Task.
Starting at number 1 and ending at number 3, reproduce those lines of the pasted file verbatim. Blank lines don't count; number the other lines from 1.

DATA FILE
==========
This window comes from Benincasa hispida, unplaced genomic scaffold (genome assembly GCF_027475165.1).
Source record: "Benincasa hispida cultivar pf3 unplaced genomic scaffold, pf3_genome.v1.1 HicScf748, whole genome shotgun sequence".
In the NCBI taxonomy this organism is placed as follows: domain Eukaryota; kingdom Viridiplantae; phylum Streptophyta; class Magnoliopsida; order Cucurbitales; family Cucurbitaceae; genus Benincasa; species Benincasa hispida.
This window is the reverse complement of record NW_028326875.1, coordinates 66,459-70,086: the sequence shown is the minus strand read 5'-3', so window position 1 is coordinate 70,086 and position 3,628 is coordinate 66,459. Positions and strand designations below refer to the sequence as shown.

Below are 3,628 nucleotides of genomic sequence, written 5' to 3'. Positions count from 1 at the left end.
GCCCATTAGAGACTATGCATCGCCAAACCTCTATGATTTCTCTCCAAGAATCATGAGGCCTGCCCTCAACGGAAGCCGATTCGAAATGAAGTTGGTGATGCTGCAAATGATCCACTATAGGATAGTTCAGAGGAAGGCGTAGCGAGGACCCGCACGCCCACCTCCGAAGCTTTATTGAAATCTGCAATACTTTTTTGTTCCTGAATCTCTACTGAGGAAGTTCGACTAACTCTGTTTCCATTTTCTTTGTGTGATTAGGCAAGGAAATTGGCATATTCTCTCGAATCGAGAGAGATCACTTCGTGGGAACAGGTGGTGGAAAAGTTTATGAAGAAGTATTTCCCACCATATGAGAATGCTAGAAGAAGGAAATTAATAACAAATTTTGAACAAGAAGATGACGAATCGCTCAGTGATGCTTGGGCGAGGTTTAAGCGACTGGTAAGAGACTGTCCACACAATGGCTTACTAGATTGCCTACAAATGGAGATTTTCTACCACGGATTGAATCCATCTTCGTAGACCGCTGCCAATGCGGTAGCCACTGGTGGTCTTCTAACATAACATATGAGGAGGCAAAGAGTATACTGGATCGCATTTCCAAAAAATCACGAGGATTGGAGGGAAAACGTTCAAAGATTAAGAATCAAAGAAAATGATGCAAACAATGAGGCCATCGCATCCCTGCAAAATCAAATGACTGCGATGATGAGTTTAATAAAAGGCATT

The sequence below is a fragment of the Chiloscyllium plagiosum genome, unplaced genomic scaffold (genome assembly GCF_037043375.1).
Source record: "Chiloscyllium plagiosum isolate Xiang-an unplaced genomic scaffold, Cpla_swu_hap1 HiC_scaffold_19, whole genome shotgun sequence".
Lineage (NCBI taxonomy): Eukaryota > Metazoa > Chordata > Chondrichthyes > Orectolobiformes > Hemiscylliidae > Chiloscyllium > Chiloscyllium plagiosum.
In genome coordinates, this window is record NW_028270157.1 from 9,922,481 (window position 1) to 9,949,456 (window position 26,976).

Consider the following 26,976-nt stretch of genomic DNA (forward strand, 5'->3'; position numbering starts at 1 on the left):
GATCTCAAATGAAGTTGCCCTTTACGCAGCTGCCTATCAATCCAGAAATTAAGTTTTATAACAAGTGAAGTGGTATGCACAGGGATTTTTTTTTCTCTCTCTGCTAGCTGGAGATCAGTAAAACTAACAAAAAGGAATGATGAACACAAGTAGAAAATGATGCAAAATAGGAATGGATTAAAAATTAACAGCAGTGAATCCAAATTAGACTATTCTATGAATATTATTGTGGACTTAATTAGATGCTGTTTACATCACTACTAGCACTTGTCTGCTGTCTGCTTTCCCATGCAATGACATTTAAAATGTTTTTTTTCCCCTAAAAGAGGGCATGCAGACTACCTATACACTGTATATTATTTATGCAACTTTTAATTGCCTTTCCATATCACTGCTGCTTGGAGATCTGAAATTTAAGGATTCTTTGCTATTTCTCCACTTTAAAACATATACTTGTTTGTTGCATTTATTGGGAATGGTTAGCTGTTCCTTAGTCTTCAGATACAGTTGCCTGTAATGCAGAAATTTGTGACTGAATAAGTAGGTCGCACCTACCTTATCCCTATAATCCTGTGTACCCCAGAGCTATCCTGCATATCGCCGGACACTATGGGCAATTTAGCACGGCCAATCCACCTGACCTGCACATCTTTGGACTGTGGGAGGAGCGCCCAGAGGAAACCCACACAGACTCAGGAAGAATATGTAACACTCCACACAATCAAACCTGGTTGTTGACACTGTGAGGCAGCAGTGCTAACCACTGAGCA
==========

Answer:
This window comes from Benincasa hispida, unplaced genomic scaffold (genome assembly GCF_027475165.1).
Source record: "Benincasa hispida cultivar pf3 unplaced genomic scaffold, pf3_genome.v1.1 HicScf748, whole genome shotgun sequence".
In the NCBI taxonomy this organism is placed as follows: domain Eukaryota; kingdom Viridiplantae; phylum Streptophyta; class Magnoliopsida; order Cucurbitales; family Cucurbitaceae; genus Benincasa; species Benincasa hispida.